You Make the Call: How would you treat a fit 72-year-old with very active myeloma?

Joseph R. Mikhael, MD, MEd
Professor, Applied Cancer Research and Drug Discovery, Translational Genomics Research Institute (TGen), City of Hope Cancer Center and Chief Medical Officer, International Myeloma Foundation

This month, Joseph Mikhael, MD, MEd, discusses approaches for a fit 72-year-old patient with very active myeloma.

And don’t forget to check out next month’s clinical dilemma – send in your responses for a chance to win an ASH Clinical News-themed prize!


In Norway, I follow a fit 72-year-old patient who was diagnosed with IgG-lambda myeloma in the summer of 2016. At that time, he had anemia, osteolytic lesions, and renal dysfunction. He was treated with lenalidomide plus dexamethasone, but this gave him even more renal dysfunction with no response. After that, he was treated with daratumumab, bortezomib, and dexamethasone (we don’t have daratumumab plus pomalidomide and dexamethasone), but there was no effect. Pomalidomide plus low-dose dexamethasone was effective, as was daratumumab plus pomalidomide and dexamethasone. Now he has a bulky plasmacytoma in his thorax, which was treated with radiation but with bad results.

He is fit, but he is 72 years old and has a very active disease. What would you advise? Back to some traditional chemotherapy to see whether he tolerates it? Melphalan, but in combination with what?


This is a challenging case of relapsed myeloma that falls into the category of “triple-class refractory” disease. We give this designation to patients whose condition has progressed despite treatment with proteasome inhibitors, immunomodulatory drugs, and monoclonal antibodies. With the greater use of these agents, especially in combination and with next-generation forms of these drugs, this heavily pretreated myeloma can be very difficult to control.

My approach to this involves the following strategies:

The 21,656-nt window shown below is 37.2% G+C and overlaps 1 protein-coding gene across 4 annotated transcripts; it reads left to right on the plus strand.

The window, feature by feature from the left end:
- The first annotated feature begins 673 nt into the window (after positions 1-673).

1. Optimizing all agents in the three classes. As in this case, there may be certain drugs in these classes that have not been used or to which the patient may not be truly refractory. We also know the disease can clonally evolve and there may be sensitivity to previously used agents. This may justify reusing prior agents also.
  2. Use of conventional chemotherapeutic agents. Especially in situations like this case with a high burden of disease, regimens such as DPACE (dexamethasone, cisplatin, doxorubicin, cyclophosphamide, and etoposide) may be able to debulk the disease to bridge to another therapy.
  3. Selinexor was just approved by the U.S. Food and Drug Administration for patients who have had four or more prior lines of therapy including two proteasome inhibitors, two immunomodulatory drugs, and a monoclonal antibody.
  4. There are a host of clinical trials for patients with advanced myeloma that, if available, can be excellent options. These include novel antibodies, bispecific therapies, cell-modifying agents, and chimeric antigen receptor (CAR) T-cell therapy against B-cell maturation antigen (BCMA) and other targets.

This case also highlights the critical importance of open and honest discussion with the patient regarding the severity of the condition, the need for supportive care, and, perhaps most important, the patient’s own preferences.


  1. Mikhael, J. Treatment options for triple-class refractory multiple myeloma. Clin Lymphoma Myeloma Leuk. 2019 September 29. [Epub ahead of print].
  2. Gerrie AS, Mikhael JR, Cheng L, el al. D(T)PACE as salvage therapy for aggressive or refractory multiple myeloma. Br J Haematol. 2013;161:802-10.
  3. Chari A, Vogl DT, Gavriatopoulou M, et al. Oral selinexor-dexamethasone for triple-class refractory multiple myeloma. N Engl J Med. 2019;381:727-38.

How did readers respond? Check out You Make the Call – Readers’ Response.


I have an 85-year-old male patient with a history of ulcerative colitis on disease-modifying antirheumatic drug therapy who presented with an iliofemoral deep vein thrombosis (DVT) with phlegmasia cerulea dolens. He required urgent catheter-directed thrombolysis with a venous stent placement and is on full-dose oral apixaban 5 mg twice daily, with baby aspirin. He was not immobile preceding the DVT, and his only risk factor appears to be the inflammatory disease. He has normal renal and hepatic function. I was considering changing him to lower-dose of apixaban 2.5 mg twice daily now that he is stable. I realize the AMPLIFY-EXT trial was open only to patients who had less severe presentations and there was equipoise between continuing versus stopping anticoagulation. Can we extrapolate those results to this setting where likely indefinite anticoagulation is indicated?

Disclaimer: ASH does not recommend or endorse any specific tests, physicians, products, procedures, or opinions, and disclaims any representation, warranty, or guaranty as to the same. Reliance on any information provided in this article is solely at your own risk.